At Tata Chemicals, the presence of diverse perspectives is enabling problem-solving and innovation across the organization, equipping us to grow and strengthen global operations. We undertake programs such as Tata LEAD and Tata Affirmative Action alongside employment, entrepreneurship and education initiatives to drive diversity across race, sex and age. 

We also invest in particular interventions for women managers, such as immersive diversity and inclusion programs, the future leaders’ program, and team management competency building – all of which are part of our leadership development process. We have a Diversity Council, led by the Managing Director that assesses our progress and strategies on a regular basis and ensures that resources are allocated as needed to keep up the pace in this area. We also believe that this is an area where we can not only share our experiences with others but also learn from the best practices that others have implemented since everyone can benefit from the combined efforts.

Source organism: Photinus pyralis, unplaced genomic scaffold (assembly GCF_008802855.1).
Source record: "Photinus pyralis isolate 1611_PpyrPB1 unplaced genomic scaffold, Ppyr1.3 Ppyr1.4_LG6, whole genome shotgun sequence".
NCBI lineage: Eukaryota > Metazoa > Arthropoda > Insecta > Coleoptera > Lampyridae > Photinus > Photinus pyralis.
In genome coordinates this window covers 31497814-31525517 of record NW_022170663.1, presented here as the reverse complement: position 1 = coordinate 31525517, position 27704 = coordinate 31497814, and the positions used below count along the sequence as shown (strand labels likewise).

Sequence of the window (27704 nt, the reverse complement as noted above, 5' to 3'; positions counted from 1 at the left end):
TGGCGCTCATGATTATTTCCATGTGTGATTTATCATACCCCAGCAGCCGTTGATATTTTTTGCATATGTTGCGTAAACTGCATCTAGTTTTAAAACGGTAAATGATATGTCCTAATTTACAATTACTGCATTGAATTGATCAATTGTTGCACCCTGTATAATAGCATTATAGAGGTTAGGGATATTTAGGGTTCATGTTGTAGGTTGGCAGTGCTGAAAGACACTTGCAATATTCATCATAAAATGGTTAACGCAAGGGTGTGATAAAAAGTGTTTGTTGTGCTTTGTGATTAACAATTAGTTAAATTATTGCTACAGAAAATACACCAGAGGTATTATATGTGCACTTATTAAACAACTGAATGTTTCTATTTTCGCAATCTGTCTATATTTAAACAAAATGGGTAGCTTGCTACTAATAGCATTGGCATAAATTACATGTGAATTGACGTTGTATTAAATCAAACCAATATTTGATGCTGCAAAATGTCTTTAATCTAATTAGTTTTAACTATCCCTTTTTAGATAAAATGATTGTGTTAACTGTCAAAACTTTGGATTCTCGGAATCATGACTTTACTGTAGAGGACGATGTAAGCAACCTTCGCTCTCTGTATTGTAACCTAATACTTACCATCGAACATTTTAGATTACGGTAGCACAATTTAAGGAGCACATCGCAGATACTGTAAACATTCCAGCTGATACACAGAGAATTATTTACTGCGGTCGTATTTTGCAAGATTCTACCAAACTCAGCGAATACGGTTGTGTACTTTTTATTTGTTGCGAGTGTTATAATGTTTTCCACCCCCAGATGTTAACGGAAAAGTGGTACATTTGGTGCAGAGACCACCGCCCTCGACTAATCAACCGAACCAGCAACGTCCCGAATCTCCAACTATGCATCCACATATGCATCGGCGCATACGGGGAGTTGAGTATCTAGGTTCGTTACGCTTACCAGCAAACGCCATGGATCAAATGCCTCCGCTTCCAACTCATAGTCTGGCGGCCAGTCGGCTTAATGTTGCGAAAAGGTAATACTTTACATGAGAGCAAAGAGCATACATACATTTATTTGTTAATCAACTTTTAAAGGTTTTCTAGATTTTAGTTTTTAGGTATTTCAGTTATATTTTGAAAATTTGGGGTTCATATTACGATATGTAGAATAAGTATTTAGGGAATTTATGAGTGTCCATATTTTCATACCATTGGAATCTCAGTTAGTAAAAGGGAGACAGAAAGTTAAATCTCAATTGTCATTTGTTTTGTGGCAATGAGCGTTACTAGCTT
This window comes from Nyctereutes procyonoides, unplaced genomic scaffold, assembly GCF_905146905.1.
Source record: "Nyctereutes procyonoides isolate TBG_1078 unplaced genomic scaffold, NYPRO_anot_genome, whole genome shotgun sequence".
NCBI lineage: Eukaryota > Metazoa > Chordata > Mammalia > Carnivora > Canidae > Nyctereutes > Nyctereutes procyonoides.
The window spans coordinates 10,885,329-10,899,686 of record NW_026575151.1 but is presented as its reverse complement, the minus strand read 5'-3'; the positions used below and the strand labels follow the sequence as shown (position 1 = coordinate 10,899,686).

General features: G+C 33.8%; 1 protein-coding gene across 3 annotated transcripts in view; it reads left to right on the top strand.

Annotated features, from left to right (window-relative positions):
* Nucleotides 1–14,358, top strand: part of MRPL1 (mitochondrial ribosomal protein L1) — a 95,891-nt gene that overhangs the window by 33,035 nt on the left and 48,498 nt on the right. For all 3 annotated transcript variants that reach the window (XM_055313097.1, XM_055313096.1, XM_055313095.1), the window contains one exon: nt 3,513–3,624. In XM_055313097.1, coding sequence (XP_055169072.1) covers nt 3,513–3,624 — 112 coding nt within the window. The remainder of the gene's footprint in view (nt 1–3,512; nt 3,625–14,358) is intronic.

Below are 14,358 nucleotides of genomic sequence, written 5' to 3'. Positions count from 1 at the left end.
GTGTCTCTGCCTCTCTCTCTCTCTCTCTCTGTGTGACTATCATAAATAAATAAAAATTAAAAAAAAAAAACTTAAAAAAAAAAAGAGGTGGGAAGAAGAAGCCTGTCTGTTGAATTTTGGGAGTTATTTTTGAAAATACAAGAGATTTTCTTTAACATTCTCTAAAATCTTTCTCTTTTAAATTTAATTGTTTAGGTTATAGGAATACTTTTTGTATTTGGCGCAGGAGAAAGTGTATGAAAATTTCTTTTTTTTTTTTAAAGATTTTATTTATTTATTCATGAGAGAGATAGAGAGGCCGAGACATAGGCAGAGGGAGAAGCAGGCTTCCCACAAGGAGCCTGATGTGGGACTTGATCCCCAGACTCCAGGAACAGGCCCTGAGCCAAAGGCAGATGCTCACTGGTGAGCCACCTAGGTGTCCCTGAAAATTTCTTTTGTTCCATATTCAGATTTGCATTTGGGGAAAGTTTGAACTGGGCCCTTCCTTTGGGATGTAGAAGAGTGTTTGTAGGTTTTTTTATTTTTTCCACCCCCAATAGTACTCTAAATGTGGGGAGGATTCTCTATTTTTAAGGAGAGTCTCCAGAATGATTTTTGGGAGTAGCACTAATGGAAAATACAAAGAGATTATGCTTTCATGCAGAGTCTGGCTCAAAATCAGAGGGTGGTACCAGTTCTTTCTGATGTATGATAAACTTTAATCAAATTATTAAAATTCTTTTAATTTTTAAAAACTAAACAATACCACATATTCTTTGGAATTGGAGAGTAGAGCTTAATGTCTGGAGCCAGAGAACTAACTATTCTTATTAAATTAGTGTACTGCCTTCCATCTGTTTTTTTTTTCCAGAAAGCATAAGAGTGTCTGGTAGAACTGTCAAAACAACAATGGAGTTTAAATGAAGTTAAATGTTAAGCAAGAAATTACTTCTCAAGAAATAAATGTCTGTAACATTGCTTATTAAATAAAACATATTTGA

Your take on the growing adoption of Artificial Intelligence and Automation capabilities for HR tasks and processes- Does AI make your work easy? 

Organizations and employees were compelled to adapt to events beyond their control as a result of the pandemic, devising measures to stay afloat, retain jobs, and avoid the loneliness of social isolation. However in 2022, employees are eager to regain control of their futures, and they are betting big on technology to help them for the same. According to a study by Oracle and Workplace Intelligence, 55% of the global workforce would be more likely to stay with a company that uses AI to support career growth. This number is even higher among workers in India at 82%.